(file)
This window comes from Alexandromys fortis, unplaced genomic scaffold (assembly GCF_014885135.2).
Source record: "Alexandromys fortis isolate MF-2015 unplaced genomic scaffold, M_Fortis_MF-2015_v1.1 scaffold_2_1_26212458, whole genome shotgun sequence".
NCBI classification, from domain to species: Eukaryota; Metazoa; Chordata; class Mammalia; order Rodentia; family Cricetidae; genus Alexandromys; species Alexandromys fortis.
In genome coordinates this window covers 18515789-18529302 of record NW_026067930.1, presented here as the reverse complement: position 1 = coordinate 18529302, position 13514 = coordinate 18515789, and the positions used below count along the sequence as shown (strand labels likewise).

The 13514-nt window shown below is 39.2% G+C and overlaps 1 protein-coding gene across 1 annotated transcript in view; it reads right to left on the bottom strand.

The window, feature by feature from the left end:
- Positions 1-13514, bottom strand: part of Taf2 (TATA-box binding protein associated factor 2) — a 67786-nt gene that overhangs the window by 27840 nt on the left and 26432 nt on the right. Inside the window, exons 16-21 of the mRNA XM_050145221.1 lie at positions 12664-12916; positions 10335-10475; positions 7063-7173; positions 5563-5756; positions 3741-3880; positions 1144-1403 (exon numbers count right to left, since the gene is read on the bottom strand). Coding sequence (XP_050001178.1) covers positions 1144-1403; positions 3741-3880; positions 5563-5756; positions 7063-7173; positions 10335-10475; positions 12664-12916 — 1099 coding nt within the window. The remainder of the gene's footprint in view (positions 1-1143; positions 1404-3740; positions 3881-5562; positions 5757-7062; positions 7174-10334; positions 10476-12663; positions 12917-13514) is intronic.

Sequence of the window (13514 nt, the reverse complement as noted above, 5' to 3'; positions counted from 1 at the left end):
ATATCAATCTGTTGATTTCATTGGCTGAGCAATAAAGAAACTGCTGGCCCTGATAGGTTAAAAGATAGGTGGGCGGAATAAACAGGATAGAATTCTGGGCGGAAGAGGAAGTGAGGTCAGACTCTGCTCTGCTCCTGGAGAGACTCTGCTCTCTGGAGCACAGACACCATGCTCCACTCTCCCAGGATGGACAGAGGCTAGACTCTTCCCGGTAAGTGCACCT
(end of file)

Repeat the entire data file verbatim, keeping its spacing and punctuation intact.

This window comes from Alexandromys fortis, unplaced genomic scaffold (assembly GCF_014885135.2).
Source record: "Alexandromys fortis isolate MF-2015 unplaced genomic scaffold, M_Fortis_MF-2015_v1.1 scaffold_2_1_26212458, whole genome shotgun sequence".
NCBI classification, from domain to species: Eukaryota; Metazoa; Chordata; class Mammalia; order Rodentia; family Cricetidae; genus Alexandromys; species Alexandromys fortis.
In genome coordinates this window covers 18515789-18529302 of record NW_026067930.1, presented here as the reverse complement: position 1 = coordinate 18529302, position 13514 = coordinate 18515789, and the positions used below count along the sequence as shown (strand labels likewise).

The 13514-nt window shown below is 39.2% G+C and overlaps 1 protein-coding gene across 1 annotated transcript in view; it reads right to left on the bottom strand.

The window, feature by feature from the left end:
- Positions 1-13514, bottom strand: part of Taf2 (TATA-box binding protein associated factor 2) — a 67786-nt gene that overhangs the window by 27840 nt on the left and 26432 nt on the right. Inside the window, exons 16-21 of the mRNA XM_050145221.1 lie at positions 12664-12916; positions 10335-10475; positions 7063-7173; positions 5563-5756; positions 3741-3880; positions 1144-1403 (exon numbers count right to left, since the gene is read on the bottom strand). Coding sequence (XP_050001178.1) covers positions 1144-1403; positions 3741-3880; positions 5563-5756; positions 7063-7173; positions 10335-10475; positions 12664-12916 — 1099 coding nt within the window. The remainder of the gene's footprint in view (positions 1-1143; positions 1404-3740; positions 3881-5562; positions 5757-7062; positions 7174-10334; positions 10476-12663; positions 12917-13514) is intronic.

Sequence of the window (13514 nt, the reverse complement as noted above, 5' to 3'; positions counted from 1 at the left end):
ATATCAATCTGTTGATTTCATTGGCTGAGCAATAAAGAAACTGCTGGCCCTGATAGGTTAAAAGATAGGTGGGCGGAATAAACAGGATAGAATTCTGGGCGGAAGAGGAAGTGAGGTCAGACTCTGCTCTGCTCCTGGAGAGACTCTGCTCTCTGGAGCACAGACACCATGCTCCACTCTCCCAGGATGGACAGAGGCTAGACTCTTCCCGGTAAGTGCACCT